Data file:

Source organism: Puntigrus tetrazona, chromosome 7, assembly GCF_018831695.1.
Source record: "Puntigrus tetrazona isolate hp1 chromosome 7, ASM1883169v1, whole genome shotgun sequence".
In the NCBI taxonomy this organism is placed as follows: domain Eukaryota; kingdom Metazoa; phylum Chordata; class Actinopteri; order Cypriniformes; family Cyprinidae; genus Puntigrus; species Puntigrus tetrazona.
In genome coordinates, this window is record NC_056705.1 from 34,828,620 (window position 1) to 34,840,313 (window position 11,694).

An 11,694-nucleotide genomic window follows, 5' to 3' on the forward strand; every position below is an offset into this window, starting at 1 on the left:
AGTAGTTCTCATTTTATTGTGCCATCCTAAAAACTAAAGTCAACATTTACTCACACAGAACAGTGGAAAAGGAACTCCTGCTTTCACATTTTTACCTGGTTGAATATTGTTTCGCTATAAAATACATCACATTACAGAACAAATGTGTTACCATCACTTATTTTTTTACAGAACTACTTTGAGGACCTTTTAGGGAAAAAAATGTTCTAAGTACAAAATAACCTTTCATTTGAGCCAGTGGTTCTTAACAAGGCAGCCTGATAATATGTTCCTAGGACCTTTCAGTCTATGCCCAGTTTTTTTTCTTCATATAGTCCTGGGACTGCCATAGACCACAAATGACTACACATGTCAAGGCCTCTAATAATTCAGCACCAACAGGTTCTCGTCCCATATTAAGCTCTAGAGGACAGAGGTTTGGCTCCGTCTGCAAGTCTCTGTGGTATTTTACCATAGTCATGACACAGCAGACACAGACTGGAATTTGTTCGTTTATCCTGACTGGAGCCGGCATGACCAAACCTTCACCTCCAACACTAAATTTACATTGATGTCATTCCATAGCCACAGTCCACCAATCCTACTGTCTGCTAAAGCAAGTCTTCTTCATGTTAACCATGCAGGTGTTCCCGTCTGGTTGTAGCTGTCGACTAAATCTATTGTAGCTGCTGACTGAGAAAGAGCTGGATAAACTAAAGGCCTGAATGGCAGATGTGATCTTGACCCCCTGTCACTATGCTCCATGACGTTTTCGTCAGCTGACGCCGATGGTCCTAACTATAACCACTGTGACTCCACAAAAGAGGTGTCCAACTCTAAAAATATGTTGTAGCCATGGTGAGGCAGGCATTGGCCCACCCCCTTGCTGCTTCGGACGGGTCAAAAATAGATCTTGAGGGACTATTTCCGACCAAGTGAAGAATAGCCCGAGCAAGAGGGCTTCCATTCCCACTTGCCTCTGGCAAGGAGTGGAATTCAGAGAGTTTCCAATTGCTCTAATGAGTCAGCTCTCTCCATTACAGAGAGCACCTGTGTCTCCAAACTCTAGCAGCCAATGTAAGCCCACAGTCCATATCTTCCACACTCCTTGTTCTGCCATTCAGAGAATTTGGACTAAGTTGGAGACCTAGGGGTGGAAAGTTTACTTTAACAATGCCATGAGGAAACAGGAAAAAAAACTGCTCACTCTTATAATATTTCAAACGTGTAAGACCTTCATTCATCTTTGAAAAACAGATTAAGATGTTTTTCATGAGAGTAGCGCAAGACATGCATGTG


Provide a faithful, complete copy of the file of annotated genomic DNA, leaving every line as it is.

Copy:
Source organism: Puntigrus tetrazona, chromosome 7, assembly GCF_018831695.1.
Source record: "Puntigrus tetrazona isolate hp1 chromosome 7, ASM1883169v1, whole genome shotgun sequence".
In the NCBI taxonomy this organism is placed as follows: domain Eukaryota; kingdom Metazoa; phylum Chordata; class Actinopteri; order Cypriniformes; family Cyprinidae; genus Puntigrus; species Puntigrus tetrazona.
In genome coordinates, this window is record NC_056705.1 from 34,828,620 (window position 1) to 34,840,313 (window position 11,694).

An 11,694-nucleotide genomic window follows, 5' to 3' on the forward strand; every position below is an offset into this window, starting at 1 on the left:
AGTAGTTCTCATTTTATTGTGCCATCCTAAAAACTAAAGTCAACATTTACTCACACAGAACAGTGGAAAAGGAACTCCTGCTTTCACATTTTTACCTGGTTGAATATTGTTTCGCTATAAAATACATCACATTACAGAACAAATGTGTTACCATCACTTATTTTTTTACAGAACTACTTTGAGGACCTTTTAGGGAAAAAAATGTTCTAAGTACAAAATAACCTTTCATTTGAGCCAGTGGTTCTTAACAAGGCAGCCTGATAATATGTTCCTAGGACCTTTCAGTCTATGCCCAGTTTTTTTTCTTCATATAGTCCTGGGACTGCCATAGACCACAAATGACTACACATGTCAAGGCCTCTAATAATTCAGCACCAACAGGTTCTCGTCCCATATTAAGCTCTAGAGGACAGAGGTTTGGCTCCGTCTGCAAGTCTCTGTGGTATTTTACCATAGTCATGACACAGCAGACACAGACTGGAATTTGTTCGTTTATCCTGACTGGAGCCGGCATGACCAAACCTTCACCTCCAACACTAAATTTACATTGATGTCATTCCATAGCCACAGTCCACCAATCCTACTGTCTGCTAAAGCAAGTCTTCTTCATGTTAACCATGCAGGTGTTCCCGTCTGGTTGTAGCTGTCGACTAAATCTATTGTAGCTGCTGACTGAGAAAGAGCTGGATAAACTAAAGGCCTGAATGGCAGATGTGATCTTGACCCCCTGTCACTATGCTCCATGACGTTTTCGTCAGCTGACGCCGATGGTCCTAACTATAACCACTGTGACTCCACAAAAGAGGTGTCCAACTCTAAAAATATGTTGTAGCCATGGTGAGGCAGGCATTGGCCCACCCCCTTGCTGCTTCGGACGGGTCAAAAATAGATCTTGAGGGACTATTTCCGACCAAGTGAAGAATAGCCCGAGCAAGAGGGCTTCCATTCCCACTTGCCTCTGGCAAGGAGTGGAATTCAGAGAGTTTCCAATTGCTCTAATGAGTCAGCTCTCTCCATTACAGAGAGCACCTGTGTCTCCAAACTCTAGCAGCCAATGTAAGCCCACAGTCCATATCTTCCACACTCCTTGTTCTGCCATTCAGAGAATTTGGACTAAGTTGGAGACCTAGGGGTGGAAAGTTTACTTTAACAATGCCATGAGGAAACAGGAAAAAAAACTGCTCACTCTTATAATATTTCAAACGTGTAAGACCTTCATTCATCTTTGAAAAACAGATTAAGATGTTTTTCATGAGAGTAGCGCAAGACATGCATGTG